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Bill requiring ‘special needs training’ for Utah law enforcement moves through committee

linden cameron shot by slcpd officer.jpg
Posted at 8:35 PM, Feb 22, 2021
and last updated 2021-02-22 23:47:07-05

SALT LAKE CITY — A bill being considered in the Utah legislature would require peace officers to have training in intervention responses to autism spectrum disorder and other mental illnesses.

House Bill 334, put forth by Rep. Steve Eliason (R-Sandy), was introduced during the 2021 legislative session and passed through a committee on Monday. It will now go to the full House for a vote.

READ: Two more bills on police reform filed in Utah legislature

“I know that officers don’t want to be put in that position either, and our kids are so easily misconstrued as doing criminal activity or not being understood,” said Cheryl Smith, founder of the Utah Autism Council.

Smith came to Rep. Eliason to craft the bill. She was motivated to make changes following the police shooting of an autistic boy on Sep. 4 in Salt Lake City.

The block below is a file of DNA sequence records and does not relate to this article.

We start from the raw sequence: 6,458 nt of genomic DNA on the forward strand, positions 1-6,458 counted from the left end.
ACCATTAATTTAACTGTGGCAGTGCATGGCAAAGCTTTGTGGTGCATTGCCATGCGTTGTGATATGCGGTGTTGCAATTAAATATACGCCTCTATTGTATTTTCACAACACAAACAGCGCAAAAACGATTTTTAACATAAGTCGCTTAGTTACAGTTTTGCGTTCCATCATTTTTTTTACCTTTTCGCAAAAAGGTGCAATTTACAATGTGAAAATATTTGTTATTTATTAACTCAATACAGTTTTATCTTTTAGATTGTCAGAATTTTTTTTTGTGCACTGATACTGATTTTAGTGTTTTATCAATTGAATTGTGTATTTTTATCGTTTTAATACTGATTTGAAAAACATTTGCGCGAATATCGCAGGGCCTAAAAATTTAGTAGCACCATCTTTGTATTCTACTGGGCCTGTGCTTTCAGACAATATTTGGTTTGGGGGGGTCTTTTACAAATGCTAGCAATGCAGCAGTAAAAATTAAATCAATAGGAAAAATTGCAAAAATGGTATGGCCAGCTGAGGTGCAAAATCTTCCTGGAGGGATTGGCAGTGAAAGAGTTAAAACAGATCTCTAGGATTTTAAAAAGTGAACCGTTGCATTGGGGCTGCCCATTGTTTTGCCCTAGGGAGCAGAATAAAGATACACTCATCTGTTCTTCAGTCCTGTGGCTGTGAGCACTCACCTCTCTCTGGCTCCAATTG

“I think if the officers would have had the knowledge and training about autism, they might have handled that differently," Smith said.

13-year-old Linden Cameron, who is autistic and has Asperger syndrome according to a lawsuit filed by his family, was shot 11 times by a Salt Lake City Police officer on that early September night.

“I definitely think it’s been a long time coming, and I was already under the impression that those things were already put into place,” said Golda Barton, Linden Cameron’s mother. “I think it’s a little late, but I would be thankful and hopeful that what happened to my family wouldn’t have to happen to somebody else’s family.”

WATCH: Police training bills pass Utah House Committee, advance to Senate

Barton supports H.B. 334 and is glad it has been taken to a statewide level. As for her son who survived the incident, Barton says he’s constantly in pain and there are more surgeries planned down the road. There is a GoFundMe campaign to help the family pay for the resulting medical expenses.

“It’s going to make a big difference I think, with our populations and also with officers," Smith said about the bill. "Nobody wants to be in that position where someone’s going to get hurt."

Smith also mentioned the Utah Autism Council will be conducting the training "free of charge" to the officers.

“I feel like we’re going forward with this training with or without the bill, because there’s a lot of need for it. There’s a lot of people wanting it," she added.